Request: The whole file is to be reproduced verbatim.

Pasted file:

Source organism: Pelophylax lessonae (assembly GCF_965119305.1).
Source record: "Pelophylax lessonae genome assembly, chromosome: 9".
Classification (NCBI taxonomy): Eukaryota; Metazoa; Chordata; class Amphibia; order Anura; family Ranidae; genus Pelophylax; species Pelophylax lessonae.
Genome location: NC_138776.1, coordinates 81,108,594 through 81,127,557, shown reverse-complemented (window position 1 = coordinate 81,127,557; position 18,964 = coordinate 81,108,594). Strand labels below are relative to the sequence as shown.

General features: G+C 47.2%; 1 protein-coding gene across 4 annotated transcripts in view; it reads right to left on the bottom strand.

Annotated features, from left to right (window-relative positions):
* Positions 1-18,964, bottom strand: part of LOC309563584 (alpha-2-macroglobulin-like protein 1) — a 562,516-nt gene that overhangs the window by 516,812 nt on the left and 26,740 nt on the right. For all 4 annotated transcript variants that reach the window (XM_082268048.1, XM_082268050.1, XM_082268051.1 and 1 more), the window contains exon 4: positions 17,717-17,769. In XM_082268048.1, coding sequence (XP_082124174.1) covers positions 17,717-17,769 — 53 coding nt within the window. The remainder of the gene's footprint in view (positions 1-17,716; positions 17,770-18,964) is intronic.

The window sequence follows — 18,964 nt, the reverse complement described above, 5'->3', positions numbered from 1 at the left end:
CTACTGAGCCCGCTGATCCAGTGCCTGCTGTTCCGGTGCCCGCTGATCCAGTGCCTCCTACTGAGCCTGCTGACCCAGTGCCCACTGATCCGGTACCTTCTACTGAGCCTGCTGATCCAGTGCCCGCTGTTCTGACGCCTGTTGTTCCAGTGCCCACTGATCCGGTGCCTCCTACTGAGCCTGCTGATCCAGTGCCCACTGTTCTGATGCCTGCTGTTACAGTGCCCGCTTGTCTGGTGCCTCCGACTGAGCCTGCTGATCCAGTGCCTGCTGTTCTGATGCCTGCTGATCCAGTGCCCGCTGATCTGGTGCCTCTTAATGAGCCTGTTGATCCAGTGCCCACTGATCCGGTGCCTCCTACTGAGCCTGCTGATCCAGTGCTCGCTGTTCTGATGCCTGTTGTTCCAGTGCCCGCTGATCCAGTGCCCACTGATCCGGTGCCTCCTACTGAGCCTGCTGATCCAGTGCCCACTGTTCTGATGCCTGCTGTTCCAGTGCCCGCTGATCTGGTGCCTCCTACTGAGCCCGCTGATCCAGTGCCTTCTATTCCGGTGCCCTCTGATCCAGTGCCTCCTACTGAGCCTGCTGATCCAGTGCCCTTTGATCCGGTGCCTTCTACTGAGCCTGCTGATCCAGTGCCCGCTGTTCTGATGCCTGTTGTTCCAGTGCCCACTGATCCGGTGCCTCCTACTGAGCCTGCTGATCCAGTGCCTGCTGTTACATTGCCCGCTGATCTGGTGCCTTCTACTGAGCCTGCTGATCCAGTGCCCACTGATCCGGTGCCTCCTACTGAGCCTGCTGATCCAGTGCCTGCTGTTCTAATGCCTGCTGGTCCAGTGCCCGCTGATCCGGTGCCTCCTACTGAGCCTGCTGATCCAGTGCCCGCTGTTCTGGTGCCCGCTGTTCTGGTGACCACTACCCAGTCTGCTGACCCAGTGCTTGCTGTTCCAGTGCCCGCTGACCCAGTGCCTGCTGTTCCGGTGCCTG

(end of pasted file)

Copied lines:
Source organism: Pelophylax lessonae (assembly GCF_965119305.1).
Source record: "Pelophylax lessonae genome assembly, chromosome: 9".
Classification (NCBI taxonomy): Eukaryota; Metazoa; Chordata; class Amphibia; order Anura; family Ranidae; genus Pelophylax; species Pelophylax lessonae.
Genome location: NC_138776.1, coordinates 81,108,594 through 81,127,557, shown reverse-complemented (window position 1 = coordinate 81,127,557; position 18,964 = coordinate 81,108,594). Strand labels below are relative to the sequence as shown.

General features: G+C 47.2%; 1 protein-coding gene across 4 annotated transcripts in view; it reads right to left on the bottom strand.

Annotated features, from left to right (window-relative positions):
* Positions 1-18,964, bottom strand: part of LOC309563584 (alpha-2-macroglobulin-like protein 1) — a 562,516-nt gene that overhangs the window by 516,812 nt on the left and 26,740 nt on the right. For all 4 annotated transcript variants that reach the window (XM_082268048.1, XM_082268050.1, XM_082268051.1 and 1 more), the window contains exon 4: positions 17,717-17,769. In XM_082268048.1, coding sequence (XP_082124174.1) covers positions 17,717-17,769 — 53 coding nt within the window. The remainder of the gene's footprint in view (positions 1-17,716; positions 17,770-18,964) is intronic.

The window sequence follows — 18,964 nt, the reverse complement described above, 5'->3', positions numbered from 1 at the left end:
CTACTGAGCCCGCTGATCCAGTGCCTGCTGTTCCGGTGCCCGCTGATCCAGTGCCTCCTACTGAGCCTGCTGACCCAGTGCCCACTGATCCGGTACCTTCTACTGAGCCTGCTGATCCAGTGCCCGCTGTTCTGACGCCTGTTGTTCCAGTGCCCACTGATCCGGTGCCTCCTACTGAGCCTGCTGATCCAGTGCCCACTGTTCTGATGCCTGCTGTTACAGTGCCCGCTTGTCTGGTGCCTCCGACTGAGCCTGCTGATCCAGTGCCTGCTGTTCTGATGCCTGCTGATCCAGTGCCCGCTGATCTGGTGCCTCTTAATGAGCCTGTTGATCCAGTGCCCACTGATCCGGTGCCTCCTACTGAGCCTGCTGATCCAGTGCTCGCTGTTCTGATGCCTGTTGTTCCAGTGCCCGCTGATCCAGTGCCCACTGATCCGGTGCCTCCTACTGAGCCTGCTGATCCAGTGCCCACTGTTCTGATGCCTGCTGTTCCAGTGCCCGCTGATCTGGTGCCTCCTACTGAGCCCGCTGATCCAGTGCCTTCTATTCCGGTGCCCTCTGATCCAGTGCCTCCTACTGAGCCTGCTGATCCAGTGCCCTTTGATCCGGTGCCTTCTACTGAGCCTGCTGATCCAGTGCCCGCTGTTCTGATGCCTGTTGTTCCAGTGCCCACTGATCCGGTGCCTCCTACTGAGCCTGCTGATCCAGTGCCTGCTGTTACATTGCCCGCTGATCTGGTGCCTTCTACTGAGCCTGCTGATCCAGTGCCCACTGATCCGGTGCCTCCTACTGAGCCTGCTGATCCAGTGCCTGCTGTTCTAATGCCTGCTGGTCCAGTGCCCGCTGATCCGGTGCCTCCTACTGAGCCTGCTGATCCAGTGCCCGCTGTTCTGGTGCCCGCTGTTCTGGTGACCACTACCCAGTCTGCTGACCCAGTGCTTGCTGTTCCAGTGCCCGCTGACCCAGTGCCTGCTGTTCCGGTGCCTG